Legislation such as GDPR, PSD2, and MiFID II is expected to be increasingly prioritised by investors as large institutions in particular will need to ensure they’re compliant with changing regulations globally.

Europe has so far been a dominant region for driving regtech investment, but appetite in Singapore and China is on the rise as various regulatory associations look to foster innovation and adoption.


With cybersecurity and data breaches is rarely out of the headlines – and front-of-mind with consumers, understandably playing a key role fintech. According to KPMG, investors are set to embrace cybersecurity in a bid to stave off the growing risk of cyber-attacks and increased demand for protection against fraud. Indeed, financial services giants are on a mission to clamp down on external threats as their services become more intuitive and digitised, so preventive measures will be at the forefront of their strategies.

The key issue here for investors is explaining the rationale to boards, warned Bia Bedri, global cyber lead of Banking & Capital Markets, KPMG International. “The sector needs to build an understanding of how technology changes, like 5G, will impact their business and eco-system,” she added. “Financial services firms will need to think about security differently.”


Less mainstream than the other sectors highlighted in the report , wealthtech is essentially a means of using technology to augment the management of personal and professional wealth and investments. Wealthtech is “coming of age” as investments into the sector experienced a “dramatic increase” in the first half of 2019.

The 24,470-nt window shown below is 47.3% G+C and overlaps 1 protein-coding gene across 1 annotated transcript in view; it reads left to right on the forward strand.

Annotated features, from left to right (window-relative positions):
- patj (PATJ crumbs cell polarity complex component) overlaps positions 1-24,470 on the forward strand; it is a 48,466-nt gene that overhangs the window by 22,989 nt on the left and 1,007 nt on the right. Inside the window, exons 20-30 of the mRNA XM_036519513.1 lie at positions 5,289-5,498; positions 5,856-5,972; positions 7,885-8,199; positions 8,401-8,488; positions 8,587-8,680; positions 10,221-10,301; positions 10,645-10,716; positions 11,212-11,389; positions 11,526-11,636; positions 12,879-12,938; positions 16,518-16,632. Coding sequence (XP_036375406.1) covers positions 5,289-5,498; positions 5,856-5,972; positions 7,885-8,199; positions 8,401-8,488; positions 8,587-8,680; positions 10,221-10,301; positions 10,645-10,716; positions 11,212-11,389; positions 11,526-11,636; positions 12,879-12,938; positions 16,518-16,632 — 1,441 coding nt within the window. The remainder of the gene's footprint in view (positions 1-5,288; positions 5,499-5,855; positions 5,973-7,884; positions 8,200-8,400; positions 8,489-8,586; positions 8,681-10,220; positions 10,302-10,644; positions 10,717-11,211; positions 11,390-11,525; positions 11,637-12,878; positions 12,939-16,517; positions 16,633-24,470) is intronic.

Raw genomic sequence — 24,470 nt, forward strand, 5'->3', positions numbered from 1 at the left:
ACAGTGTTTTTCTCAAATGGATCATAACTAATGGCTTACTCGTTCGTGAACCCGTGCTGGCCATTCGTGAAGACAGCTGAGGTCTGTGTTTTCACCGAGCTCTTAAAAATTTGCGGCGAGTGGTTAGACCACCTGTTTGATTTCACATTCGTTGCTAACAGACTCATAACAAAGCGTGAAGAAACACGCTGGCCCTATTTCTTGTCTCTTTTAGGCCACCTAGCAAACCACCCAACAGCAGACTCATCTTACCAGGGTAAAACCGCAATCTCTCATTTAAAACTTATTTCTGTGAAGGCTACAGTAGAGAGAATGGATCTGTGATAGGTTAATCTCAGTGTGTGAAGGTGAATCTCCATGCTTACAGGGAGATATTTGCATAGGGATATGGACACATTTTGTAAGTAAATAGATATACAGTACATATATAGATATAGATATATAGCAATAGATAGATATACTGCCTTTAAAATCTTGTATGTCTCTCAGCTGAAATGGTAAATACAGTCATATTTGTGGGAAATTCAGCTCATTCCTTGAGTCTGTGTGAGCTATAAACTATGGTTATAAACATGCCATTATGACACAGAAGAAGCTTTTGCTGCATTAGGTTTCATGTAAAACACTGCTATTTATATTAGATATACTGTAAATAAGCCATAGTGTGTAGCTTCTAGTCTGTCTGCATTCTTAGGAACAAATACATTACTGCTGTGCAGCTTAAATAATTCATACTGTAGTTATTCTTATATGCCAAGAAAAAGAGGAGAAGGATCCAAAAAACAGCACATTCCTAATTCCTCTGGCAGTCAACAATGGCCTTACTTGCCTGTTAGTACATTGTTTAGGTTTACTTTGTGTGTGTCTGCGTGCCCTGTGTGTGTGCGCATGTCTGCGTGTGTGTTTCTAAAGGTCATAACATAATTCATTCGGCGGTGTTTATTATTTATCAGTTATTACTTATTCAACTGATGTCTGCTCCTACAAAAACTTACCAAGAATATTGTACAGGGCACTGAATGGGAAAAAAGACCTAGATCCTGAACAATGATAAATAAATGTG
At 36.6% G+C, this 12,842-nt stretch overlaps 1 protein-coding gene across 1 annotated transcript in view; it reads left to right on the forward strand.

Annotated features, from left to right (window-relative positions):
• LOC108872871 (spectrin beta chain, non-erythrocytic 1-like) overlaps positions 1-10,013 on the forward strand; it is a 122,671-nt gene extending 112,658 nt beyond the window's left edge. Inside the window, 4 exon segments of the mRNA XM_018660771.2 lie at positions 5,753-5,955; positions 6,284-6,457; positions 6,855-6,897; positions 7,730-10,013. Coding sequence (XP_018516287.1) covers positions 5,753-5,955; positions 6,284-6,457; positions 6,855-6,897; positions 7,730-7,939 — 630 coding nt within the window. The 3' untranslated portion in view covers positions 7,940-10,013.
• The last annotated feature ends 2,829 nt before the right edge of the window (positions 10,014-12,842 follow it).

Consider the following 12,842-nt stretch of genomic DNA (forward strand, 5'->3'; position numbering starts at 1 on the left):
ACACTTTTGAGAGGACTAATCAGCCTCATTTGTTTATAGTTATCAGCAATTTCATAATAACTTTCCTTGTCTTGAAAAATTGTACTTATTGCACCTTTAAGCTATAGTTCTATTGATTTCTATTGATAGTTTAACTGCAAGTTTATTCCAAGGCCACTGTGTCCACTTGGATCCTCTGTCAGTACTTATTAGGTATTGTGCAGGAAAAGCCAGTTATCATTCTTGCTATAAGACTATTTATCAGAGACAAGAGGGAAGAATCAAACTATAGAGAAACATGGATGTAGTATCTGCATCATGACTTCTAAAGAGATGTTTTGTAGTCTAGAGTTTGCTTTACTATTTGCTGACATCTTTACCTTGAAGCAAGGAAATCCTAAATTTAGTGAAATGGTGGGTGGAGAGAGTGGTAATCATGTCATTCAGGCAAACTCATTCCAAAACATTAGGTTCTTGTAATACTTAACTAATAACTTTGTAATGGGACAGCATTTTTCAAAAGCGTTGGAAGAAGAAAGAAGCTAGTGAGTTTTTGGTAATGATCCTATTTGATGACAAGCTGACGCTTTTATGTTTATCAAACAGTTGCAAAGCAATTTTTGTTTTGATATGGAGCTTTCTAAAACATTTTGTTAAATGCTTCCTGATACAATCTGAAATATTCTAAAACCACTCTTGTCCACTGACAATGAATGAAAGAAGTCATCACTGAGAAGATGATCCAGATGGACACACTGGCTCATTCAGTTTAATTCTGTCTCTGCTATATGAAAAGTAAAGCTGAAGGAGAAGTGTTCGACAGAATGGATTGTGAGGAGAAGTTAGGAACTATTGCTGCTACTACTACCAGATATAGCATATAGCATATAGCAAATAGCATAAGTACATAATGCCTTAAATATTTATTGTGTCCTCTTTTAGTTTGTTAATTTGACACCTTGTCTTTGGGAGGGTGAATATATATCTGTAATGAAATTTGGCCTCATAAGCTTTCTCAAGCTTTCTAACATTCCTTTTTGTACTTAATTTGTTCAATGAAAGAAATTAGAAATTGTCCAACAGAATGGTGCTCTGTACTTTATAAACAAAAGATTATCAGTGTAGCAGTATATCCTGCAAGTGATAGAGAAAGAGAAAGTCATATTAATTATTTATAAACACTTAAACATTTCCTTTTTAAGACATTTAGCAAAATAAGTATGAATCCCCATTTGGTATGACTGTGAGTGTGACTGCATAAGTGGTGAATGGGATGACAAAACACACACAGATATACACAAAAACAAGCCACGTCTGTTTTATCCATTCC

To date, the adoption of wealthtech has been powered largely by digital challenger banks - often as an add-on to their core offerings and these players have been instrumental in the funding spike seen in the past six months.

Now wealthtech is entering a so-called “second stage of its maturity”. The market is expected to consolidate and level out, meaning that investors will be more analytical and selective about which startups to bet on. The opportunity for wealthtech startups to secure funding is still there – $2.2bn of investment was made in the first half of 2019 across 45 deals, already up on the $1.8bn of funding across 88 deals in 2018.


Proptech’ – that is, the use of technology to modernise and streamline the way organisations and consumers buy, sell, and rent property – is gaining momentum.

With so many opportunities for proptech to transform both the commercial and residential markets, the report suggests the sky just might be the limit. In 2018, $1.4bn was invested across 82 deals, while $1bn has been invested this year to date. While increasing amounts of capital are being deployed and more startups are entering the sectors there is seemingly no end to the potential of technology in addressing some of the pain points felt by consumers and corporations alike.

Through many of its Open Innovation initiatives, notably Open Talent, BBVA is able to stay on the front foot of the most exciting new areas of fintech innovation. The latest edition of Open Talent gives a platform to new innovations in areas like sustainability - one of the finalists in this year’s edition monitors how sustainably someone lives their life and rewards them financially for taking positive action.